Saturday, April 19, 2008

Obama pulls into Paoli

Jonathan Yu/The SPOKE

By Sonia Khandekar
Managing Editor

PAOLI—As the train pulled into the station, Obama stepped onto the Paoli Train Station for his whistle-stop railway tour aboard the “change train,” amidst chanting of “Yes We Can” and “O, B, A-M-A, he’s going to change the USA.”

Democratic presidential hopeful Barack Obama boarded a patriotic train car, heading from Philadelphia’s 30th Street Station towards Harrsiburg, as part of his “Track for Change” campaign. Obama addressed a crowd of 3,000 supporters in Paoli Station’s parking lot, touching on subjects ranging from the economy to the need for political change.

Obama noted the importance of the approaching Pennsylvania primary, emphasizing that Pennsylvania voters have the opportunity to make history.

“We’ve got four days before we bring change to America,” Obama said. “This is now our moment, this is now our turn.”

The speech included familiar Obama campaign statements, especially the need to change the way politics works and how business is done in Washington.

“We’ve got to look forward, not backwards,” Obama said. “Unless you’re willing to bring about change, change won’t happen.”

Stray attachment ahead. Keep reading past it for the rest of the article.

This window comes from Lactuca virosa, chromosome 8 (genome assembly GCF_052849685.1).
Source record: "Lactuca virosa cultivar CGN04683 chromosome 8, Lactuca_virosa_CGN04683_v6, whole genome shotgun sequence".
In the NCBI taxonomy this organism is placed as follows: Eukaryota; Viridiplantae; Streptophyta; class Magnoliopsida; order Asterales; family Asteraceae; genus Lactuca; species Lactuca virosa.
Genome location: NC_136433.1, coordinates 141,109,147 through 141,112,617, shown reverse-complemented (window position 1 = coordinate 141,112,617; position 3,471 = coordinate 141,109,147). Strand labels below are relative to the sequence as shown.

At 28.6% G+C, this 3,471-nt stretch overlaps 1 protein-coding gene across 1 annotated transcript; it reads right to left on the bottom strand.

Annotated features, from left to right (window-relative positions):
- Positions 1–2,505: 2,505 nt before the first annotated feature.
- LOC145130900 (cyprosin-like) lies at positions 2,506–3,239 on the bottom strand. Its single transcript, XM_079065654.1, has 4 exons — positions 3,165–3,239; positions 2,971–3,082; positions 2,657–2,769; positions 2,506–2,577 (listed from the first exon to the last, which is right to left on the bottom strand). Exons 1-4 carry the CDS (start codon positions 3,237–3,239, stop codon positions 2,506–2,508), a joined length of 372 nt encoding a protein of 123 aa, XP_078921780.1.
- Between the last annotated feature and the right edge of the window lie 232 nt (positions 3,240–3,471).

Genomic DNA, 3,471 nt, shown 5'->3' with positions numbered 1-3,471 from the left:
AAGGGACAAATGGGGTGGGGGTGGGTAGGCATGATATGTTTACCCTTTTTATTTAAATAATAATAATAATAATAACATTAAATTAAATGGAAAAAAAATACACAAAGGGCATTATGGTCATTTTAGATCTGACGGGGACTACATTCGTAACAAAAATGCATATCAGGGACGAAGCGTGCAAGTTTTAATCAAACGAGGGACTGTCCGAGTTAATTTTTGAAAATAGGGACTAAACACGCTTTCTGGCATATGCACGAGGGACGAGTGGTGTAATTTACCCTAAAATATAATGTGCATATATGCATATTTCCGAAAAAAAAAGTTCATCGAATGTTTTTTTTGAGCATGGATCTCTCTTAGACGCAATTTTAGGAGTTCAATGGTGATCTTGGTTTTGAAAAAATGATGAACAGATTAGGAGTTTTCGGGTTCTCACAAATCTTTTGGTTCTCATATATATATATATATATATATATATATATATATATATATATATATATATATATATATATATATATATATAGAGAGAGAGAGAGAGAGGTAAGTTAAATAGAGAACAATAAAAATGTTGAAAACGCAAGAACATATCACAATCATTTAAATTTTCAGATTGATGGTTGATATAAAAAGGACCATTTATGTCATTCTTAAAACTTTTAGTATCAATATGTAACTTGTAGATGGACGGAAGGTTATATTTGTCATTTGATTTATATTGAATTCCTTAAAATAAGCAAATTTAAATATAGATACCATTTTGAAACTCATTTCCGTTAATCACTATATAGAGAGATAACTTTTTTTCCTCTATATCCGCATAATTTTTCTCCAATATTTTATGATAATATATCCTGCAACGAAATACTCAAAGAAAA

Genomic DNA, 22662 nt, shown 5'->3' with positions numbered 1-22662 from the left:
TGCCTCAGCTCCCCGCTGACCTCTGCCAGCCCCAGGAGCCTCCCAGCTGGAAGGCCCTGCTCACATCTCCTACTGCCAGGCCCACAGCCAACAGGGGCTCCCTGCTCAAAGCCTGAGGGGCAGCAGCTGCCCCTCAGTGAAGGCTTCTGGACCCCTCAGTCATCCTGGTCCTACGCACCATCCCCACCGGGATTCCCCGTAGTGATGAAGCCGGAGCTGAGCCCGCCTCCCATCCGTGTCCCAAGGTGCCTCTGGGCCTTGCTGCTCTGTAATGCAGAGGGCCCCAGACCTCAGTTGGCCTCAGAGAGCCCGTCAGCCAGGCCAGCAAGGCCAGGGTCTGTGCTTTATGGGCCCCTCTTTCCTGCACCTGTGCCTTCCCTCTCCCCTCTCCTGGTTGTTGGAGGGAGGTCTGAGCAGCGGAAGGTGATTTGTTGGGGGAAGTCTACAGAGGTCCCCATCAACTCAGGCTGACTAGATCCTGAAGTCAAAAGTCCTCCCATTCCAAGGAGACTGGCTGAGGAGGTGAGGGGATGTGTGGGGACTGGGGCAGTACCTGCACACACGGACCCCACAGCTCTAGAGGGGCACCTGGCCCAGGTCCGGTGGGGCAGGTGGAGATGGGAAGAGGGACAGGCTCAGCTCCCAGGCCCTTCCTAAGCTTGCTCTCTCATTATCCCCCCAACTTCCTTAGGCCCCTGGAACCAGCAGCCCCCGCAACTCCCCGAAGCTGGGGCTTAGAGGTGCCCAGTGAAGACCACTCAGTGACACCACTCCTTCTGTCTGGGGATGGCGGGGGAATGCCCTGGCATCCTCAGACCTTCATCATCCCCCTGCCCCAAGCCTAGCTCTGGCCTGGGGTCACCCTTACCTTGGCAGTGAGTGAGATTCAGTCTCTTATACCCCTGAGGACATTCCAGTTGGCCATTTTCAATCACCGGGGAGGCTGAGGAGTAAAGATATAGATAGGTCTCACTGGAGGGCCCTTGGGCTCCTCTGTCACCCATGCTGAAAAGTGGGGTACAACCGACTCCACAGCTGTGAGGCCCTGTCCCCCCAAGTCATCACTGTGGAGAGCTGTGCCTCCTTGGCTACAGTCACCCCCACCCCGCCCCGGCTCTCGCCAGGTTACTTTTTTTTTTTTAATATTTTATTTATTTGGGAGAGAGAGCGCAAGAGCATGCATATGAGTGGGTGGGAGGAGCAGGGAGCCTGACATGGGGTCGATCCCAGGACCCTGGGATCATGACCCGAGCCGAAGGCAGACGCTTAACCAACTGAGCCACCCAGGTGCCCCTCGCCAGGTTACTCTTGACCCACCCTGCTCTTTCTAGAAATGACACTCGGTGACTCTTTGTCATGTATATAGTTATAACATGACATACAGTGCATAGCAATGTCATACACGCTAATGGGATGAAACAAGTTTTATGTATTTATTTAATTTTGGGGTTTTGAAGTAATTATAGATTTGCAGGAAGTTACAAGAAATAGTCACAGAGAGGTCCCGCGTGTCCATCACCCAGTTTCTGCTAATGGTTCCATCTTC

Obama also used the train platform to note the differences between his platform and that of Hillary Clinton, as well as the flaws in John McCain’s policies.

“We [the Democratic Party] are going to be unified in November, but [right now there is a choice],” Obama said.

Obama criticized the Bush Administration, highlighting that a McCain presidency would be “another Bush term.” He stressed that “the name of [his] cousin Dick Cheney would not be on the ballot.”

“We [Cheney and Obama] have not gone on a family hunting trip yet,” Obama jokingly added.

By the end of the speech, cheering supporters could be heard shouting “You’re the man,” and “I love you.”

Obama emphasized that he is the best candidate running and under his presidency, “we can have a government of and by and for the people.”

“I will always tell you what I think, I will always tell you where I stand,” Obama said.

At the end of the speech, Obama walked around shaking hands and signing autographs of supporters, thanking them for their backing.

“Thank you Paoli, I love you,” Obama said.

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